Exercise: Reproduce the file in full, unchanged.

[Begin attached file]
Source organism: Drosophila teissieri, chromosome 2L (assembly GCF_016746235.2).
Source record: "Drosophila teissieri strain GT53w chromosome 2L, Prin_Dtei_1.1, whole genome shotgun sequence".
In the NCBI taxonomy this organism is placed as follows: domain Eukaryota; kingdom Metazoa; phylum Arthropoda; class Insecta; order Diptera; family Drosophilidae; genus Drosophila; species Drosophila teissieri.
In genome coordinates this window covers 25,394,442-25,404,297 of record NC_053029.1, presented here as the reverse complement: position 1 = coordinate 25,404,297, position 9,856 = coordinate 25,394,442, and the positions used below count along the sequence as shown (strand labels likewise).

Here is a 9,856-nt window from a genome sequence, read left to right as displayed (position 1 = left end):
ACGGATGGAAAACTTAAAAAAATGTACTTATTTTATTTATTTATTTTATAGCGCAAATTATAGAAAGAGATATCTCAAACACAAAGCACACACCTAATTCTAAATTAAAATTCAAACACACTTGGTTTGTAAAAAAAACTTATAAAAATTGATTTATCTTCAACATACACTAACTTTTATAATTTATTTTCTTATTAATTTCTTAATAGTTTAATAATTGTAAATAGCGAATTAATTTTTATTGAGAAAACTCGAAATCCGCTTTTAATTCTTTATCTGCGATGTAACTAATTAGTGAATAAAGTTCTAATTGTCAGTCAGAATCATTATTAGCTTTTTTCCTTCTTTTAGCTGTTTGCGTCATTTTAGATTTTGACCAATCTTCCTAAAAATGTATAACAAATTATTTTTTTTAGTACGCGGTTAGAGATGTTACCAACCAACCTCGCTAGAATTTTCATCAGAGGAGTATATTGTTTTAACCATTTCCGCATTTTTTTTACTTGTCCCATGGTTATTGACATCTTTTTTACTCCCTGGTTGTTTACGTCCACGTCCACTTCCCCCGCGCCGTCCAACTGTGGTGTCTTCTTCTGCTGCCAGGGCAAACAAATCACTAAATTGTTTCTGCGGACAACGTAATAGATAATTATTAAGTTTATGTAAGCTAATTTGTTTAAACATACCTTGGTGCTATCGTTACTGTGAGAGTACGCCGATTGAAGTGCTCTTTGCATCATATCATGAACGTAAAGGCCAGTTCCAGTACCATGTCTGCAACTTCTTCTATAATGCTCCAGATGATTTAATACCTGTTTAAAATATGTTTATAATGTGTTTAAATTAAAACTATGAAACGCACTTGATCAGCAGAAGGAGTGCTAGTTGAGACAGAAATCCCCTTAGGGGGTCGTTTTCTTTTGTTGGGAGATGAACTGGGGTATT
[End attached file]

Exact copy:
Source organism: Drosophila teissieri, chromosome 2L (assembly GCF_016746235.2).
Source record: "Drosophila teissieri strain GT53w chromosome 2L, Prin_Dtei_1.1, whole genome shotgun sequence".
In the NCBI taxonomy this organism is placed as follows: domain Eukaryota; kingdom Metazoa; phylum Arthropoda; class Insecta; order Diptera; family Drosophilidae; genus Drosophila; species Drosophila teissieri.
In genome coordinates this window covers 25,394,442-25,404,297 of record NC_053029.1, presented here as the reverse complement: position 1 = coordinate 25,404,297, position 9,856 = coordinate 25,394,442, and the positions used below count along the sequence as shown (strand labels likewise).

Here is a 9,856-nt window from a genome sequence, read left to right as displayed (position 1 = left end):
ACGGATGGAAAACTTAAAAAAATGTACTTATTTTATTTATTTATTTTATAGCGCAAATTATAGAAAGAGATATCTCAAACACAAAGCACACACCTAATTCTAAATTAAAATTCAAACACACTTGGTTTGTAAAAAAAACTTATAAAAATTGATTTATCTTCAACATACACTAACTTTTATAATTTATTTTCTTATTAATTTCTTAATAGTTTAATAATTGTAAATAGCGAATTAATTTTTATTGAGAAAACTCGAAATCCGCTTTTAATTCTTTATCTGCGATGTAACTAATTAGTGAATAAAGTTCTAATTGTCAGTCAGAATCATTATTAGCTTTTTTCCTTCTTTTAGCTGTTTGCGTCATTTTAGATTTTGACCAATCTTCCTAAAAATGTATAACAAATTATTTTTTTTAGTACGCGGTTAGAGATGTTACCAACCAACCTCGCTAGAATTTTCATCAGAGGAGTATATTGTTTTAACCATTTCCGCATTTTTTTTACTTGTCCCATGGTTATTGACATCTTTTTTACTCCCTGGTTGTTTACGTCCACGTCCACTTCCCCCGCGCCGTCCAACTGTGGTGTCTTCTTCTGCTGCCAGGGCAAACAAATCACTAAATTGTTTCTGCGGACAACGTAATAGATAATTATTAAGTTTATGTAAGCTAATTTGTTTAAACATACCTTGGTGCTATCGTTACTGTGAGAGTACGCCGATTGAAGTGCTCTTTGCATCATATCATGAACGTAAAGGCCAGTTCCAGTACCATGTCTGCAACTTCTTCTATAATGCTCCAGATGATTTAATACCTGTTTAAAATATGTTTATAATGTGTTTAAATTAAAACTATGAAACGCACTTGATCAGCAGAAGGAGTGCTAGTTGAGACAGAAATCCCCTTAGGGGGTCGTTTTCTTTTGTTGGGAGATGAACTGGGGTATT